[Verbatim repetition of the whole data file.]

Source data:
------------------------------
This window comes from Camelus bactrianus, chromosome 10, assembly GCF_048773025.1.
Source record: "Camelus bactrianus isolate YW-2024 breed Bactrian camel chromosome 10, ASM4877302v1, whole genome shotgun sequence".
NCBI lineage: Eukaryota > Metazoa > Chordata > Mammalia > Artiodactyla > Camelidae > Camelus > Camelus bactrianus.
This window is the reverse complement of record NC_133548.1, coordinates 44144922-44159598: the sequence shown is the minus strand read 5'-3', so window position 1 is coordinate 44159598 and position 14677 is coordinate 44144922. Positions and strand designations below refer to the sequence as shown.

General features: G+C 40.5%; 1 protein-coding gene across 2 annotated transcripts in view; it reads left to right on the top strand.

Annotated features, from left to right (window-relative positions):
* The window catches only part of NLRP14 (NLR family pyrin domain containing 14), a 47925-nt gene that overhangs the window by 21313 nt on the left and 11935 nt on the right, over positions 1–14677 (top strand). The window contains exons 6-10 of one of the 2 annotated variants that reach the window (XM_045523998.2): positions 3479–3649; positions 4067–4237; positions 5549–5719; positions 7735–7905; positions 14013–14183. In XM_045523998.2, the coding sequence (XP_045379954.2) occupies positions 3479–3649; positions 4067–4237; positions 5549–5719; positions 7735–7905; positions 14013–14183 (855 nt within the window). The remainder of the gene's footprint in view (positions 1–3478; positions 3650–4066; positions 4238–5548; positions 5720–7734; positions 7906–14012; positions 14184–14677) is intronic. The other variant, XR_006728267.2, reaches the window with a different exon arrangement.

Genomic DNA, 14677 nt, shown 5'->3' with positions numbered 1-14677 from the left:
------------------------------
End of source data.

This window comes from Camelus bactrianus, chromosome 10, assembly GCF_048773025.1.
Source record: "Camelus bactrianus isolate YW-2024 breed Bactrian camel chromosome 10, ASM4877302v1, whole genome shotgun sequence".
NCBI lineage: Eukaryota > Metazoa > Chordata > Mammalia > Artiodactyla > Camelidae > Camelus > Camelus bactrianus.
This window is the reverse complement of record NC_133548.1, coordinates 44144922-44159598: the sequence shown is the minus strand read 5'-3', so window position 1 is coordinate 44159598 and position 14677 is coordinate 44144922. Positions and strand designations below refer to the sequence as shown.

General features: G+C 40.5%; 1 protein-coding gene across 2 annotated transcripts in view; it reads left to right on the top strand.

Annotated features, from left to right (window-relative positions):
* The window catches only part of NLRP14 (NLR family pyrin domain containing 14), a 47925-nt gene that overhangs the window by 21313 nt on the left and 11935 nt on the right, over positions 1–14677 (top strand). The window contains exons 6-10 of one of the 2 annotated variants that reach the window (XM_045523998.2): positions 3479–3649; positions 4067–4237; positions 5549–5719; positions 7735–7905; positions 14013–14183. In XM_045523998.2, the coding sequence (XP_045379954.2) occupies positions 3479–3649; positions 4067–4237; positions 5549–5719; positions 7735–7905; positions 14013–14183 (855 nt within the window). The remainder of the gene's footprint in view (positions 1–3478; positions 3650–4066; positions 4238–5548; positions 5720–7734; positions 7906–14012; positions 14184–14677) is intronic. The other variant, XR_006728267.2, reaches the window with a different exon arrangement.

Genomic DNA, 14677 nt, shown 5'->3' with positions numbered 1-14677 from the left: